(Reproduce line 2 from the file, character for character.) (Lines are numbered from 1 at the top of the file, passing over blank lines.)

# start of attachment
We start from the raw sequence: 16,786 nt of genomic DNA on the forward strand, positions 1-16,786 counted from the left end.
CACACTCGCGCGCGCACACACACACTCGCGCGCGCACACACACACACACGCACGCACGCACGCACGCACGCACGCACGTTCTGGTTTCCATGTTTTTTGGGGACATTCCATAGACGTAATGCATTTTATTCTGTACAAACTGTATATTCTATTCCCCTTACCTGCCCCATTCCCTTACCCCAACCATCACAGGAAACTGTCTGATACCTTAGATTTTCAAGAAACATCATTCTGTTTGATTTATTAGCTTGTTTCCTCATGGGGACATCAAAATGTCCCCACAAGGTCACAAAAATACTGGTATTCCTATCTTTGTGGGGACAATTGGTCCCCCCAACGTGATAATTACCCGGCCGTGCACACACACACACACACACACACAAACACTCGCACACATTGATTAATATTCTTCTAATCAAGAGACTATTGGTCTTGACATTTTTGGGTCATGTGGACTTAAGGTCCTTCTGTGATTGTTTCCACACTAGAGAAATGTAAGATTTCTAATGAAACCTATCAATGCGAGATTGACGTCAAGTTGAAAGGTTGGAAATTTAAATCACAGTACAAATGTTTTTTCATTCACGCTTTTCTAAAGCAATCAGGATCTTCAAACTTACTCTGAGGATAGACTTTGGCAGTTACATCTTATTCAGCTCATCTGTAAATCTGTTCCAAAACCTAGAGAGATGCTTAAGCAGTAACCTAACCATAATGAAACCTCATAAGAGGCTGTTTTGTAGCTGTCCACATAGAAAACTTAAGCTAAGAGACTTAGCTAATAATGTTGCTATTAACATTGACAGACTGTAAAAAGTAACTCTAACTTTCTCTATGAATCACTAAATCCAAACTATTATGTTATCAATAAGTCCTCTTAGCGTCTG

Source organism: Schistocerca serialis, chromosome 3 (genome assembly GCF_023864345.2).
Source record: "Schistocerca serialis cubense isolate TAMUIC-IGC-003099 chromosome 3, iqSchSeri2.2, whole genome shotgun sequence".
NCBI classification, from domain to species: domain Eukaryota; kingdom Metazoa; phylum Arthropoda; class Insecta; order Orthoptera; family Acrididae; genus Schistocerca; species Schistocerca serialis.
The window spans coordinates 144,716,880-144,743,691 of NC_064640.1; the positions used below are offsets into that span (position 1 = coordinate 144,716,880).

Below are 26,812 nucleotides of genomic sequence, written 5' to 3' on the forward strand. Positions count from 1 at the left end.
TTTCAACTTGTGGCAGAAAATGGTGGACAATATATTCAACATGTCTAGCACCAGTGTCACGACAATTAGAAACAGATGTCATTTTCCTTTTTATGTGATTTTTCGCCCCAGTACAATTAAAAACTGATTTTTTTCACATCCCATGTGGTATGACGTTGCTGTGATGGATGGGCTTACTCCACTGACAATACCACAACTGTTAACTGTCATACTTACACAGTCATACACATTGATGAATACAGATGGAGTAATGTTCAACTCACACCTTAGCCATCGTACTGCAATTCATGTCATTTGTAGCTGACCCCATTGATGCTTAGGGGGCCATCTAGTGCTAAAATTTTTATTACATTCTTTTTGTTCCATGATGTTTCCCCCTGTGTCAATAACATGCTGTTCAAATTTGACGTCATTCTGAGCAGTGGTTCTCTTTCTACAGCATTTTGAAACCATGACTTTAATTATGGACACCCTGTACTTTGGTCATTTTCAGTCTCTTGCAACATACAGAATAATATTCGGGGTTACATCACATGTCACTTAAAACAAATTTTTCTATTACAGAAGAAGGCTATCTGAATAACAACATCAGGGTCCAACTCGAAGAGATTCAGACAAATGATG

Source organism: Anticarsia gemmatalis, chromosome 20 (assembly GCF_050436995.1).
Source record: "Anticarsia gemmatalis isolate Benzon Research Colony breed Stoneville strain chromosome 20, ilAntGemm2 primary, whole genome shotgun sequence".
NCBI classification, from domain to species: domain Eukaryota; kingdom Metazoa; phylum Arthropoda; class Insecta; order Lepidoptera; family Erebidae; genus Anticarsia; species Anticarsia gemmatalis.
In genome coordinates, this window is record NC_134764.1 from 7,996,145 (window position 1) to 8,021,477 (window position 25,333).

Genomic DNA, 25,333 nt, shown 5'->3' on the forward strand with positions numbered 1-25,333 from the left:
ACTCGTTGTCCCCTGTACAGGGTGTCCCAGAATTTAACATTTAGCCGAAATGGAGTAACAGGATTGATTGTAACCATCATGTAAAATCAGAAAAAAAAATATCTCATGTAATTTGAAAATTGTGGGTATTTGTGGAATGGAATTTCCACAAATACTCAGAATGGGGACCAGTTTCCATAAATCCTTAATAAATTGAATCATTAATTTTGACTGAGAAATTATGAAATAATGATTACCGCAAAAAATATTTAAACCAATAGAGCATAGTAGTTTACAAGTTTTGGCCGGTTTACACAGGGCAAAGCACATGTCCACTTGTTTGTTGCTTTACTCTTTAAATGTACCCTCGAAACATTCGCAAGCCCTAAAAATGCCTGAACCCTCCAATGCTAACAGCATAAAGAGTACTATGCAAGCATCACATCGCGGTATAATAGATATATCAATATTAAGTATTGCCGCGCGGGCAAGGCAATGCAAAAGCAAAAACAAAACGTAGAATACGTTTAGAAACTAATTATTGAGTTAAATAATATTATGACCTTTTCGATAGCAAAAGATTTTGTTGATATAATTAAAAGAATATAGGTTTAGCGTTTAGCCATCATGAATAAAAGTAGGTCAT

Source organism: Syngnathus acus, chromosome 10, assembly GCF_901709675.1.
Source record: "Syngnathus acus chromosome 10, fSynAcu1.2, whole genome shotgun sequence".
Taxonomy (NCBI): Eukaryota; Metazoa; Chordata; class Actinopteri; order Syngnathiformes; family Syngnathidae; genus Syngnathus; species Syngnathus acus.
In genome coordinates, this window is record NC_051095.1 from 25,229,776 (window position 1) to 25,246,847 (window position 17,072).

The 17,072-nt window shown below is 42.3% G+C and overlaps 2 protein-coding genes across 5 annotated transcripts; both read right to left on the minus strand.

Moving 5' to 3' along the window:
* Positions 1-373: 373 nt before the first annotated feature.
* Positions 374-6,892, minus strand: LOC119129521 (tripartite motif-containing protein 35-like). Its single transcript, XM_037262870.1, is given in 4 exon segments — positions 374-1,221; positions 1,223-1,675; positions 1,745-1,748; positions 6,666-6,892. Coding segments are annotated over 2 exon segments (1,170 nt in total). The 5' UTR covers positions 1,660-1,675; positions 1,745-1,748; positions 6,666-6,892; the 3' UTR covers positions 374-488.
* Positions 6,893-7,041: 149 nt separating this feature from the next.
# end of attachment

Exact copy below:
CACACTCGCGCGCGCACACACACACTCGCGCGCGCACACACACACACACGCACGCACGCACGCACGCACGCACGCACGTTCTGGTTTCCATGTTTTTTGGGGACATTCCATAGACGTAATGCATTTTATTCTGTACAAACTGTATATTCTATTCCCCTTACCTGCCCCATTCCCTTACCCCAACCATCACAGGAAACTGTCTGATACCTTAGATTTTCAAGAAACATCATTCTGTTTGATTTATTAGCTTGTTTCCTCATGGGGACATCAAAATGTCCCCACAAGGTCACAAAAATACTGGTATTCCTATCTTTGTGGGGACAATTGGTCCCCCCAACGTGATAATTACCCGGCCGTGCACACACACACACACACACACACAAACACTCGCACACATTGATTAATATTCTTCTAATCAAGAGACTATTGGTCTTGACATTTTTGGGTCATGTGGACTTAAGGTCCTTCTGTGATTGTTTCCACACTAGAGAAATGTAAGATTTCTAATGAAACCTATCAATGCGAGATTGACGTCAAGTTGAAAGGTTGGAAATTTAAATCACAGTACAAATGTTTTTTCATTCACGCTTTTCTAAAGCAATCAGGATCTTCAAACTTACTCTGAGGATAGACTTTGGCAGTTACATCTTATTCAGCTCATCTGTAAATCTGTTCCAAAACCTAGAGAGATGCTTAAGCAGTAACCTAACCATAATGAAACCTCATAAGAGGCTGTTTTGTAGCTGTCCACATAGAAAACTTAAGCTAAGAGACTTAGCTAATAATGTTGCTATTAACATTGACAGACTGTAAAAAGTAACTCTAACTTTCTCTATGAATCACTAAATCCAAACTATTATGTTATCAATAAGTCCTCTTAGCGTCTG